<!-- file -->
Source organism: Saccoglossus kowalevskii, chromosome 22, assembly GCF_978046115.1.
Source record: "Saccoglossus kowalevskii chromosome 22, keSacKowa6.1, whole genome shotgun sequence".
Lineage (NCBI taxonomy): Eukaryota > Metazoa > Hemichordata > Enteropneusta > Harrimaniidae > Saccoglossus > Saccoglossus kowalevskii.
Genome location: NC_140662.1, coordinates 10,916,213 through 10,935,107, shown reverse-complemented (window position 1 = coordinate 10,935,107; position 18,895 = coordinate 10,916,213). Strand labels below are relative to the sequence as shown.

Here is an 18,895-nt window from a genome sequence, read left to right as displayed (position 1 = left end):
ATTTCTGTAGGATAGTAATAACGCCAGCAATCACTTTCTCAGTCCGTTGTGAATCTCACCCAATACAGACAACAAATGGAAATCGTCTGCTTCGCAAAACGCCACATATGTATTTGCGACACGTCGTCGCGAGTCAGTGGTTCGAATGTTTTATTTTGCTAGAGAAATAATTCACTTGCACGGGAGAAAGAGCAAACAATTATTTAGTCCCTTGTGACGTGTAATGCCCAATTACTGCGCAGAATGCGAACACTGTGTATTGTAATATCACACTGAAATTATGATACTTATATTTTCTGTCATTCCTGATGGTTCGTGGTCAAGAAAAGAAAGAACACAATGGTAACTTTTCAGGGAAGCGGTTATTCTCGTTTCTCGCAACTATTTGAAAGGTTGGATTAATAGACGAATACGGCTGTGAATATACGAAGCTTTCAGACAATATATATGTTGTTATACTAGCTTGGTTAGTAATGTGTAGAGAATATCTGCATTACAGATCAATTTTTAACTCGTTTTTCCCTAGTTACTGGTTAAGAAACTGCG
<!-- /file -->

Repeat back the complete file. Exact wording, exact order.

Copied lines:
Source organism: Saccoglossus kowalevskii, chromosome 22, assembly GCF_978046115.1.
Source record: "Saccoglossus kowalevskii chromosome 22, keSacKowa6.1, whole genome shotgun sequence".
Lineage (NCBI taxonomy): Eukaryota > Metazoa > Hemichordata > Enteropneusta > Harrimaniidae > Saccoglossus > Saccoglossus kowalevskii.
Genome location: NC_140662.1, coordinates 10,916,213 through 10,935,107, shown reverse-complemented (window position 1 = coordinate 10,935,107; position 18,895 = coordinate 10,916,213). Strand labels below are relative to the sequence as shown.

Here is an 18,895-nt window from a genome sequence, read left to right as displayed (position 1 = left end):
ATTTCTGTAGGATAGTAATAACGCCAGCAATCACTTTCTCAGTCCGTTGTGAATCTCACCCAATACAGACAACAAATGGAAATCGTCTGCTTCGCAAAACGCCACATATGTATTTGCGACACGTCGTCGCGAGTCAGTGGTTCGAATGTTTTATTTTGCTAGAGAAATAATTCACTTGCACGGGAGAAAGAGCAAACAATTATTTAGTCCCTTGTGACGTGTAATGCCCAATTACTGCGCAGAATGCGAACACTGTGTATTGTAATATCACACTGAAATTATGATACTTATATTTTCTGTCATTCCTGATGGTTCGTGGTCAAGAAAAGAAAGAACACAATGGTAACTTTTCAGGGAAGCGGTTATTCTCGTTTCTCGCAACTATTTGAAAGGTTGGATTAATAGACGAATACGGCTGTGAATATACGAAGCTTTCAGACAATATATATGTTGTTATACTAGCTTGGTTAGTAATGTGTAGAGAATATCTGCATTACAGATCAATTTTTAACTCGTTTTTCCCTAGTTACTGGTTAAGAAACTGCG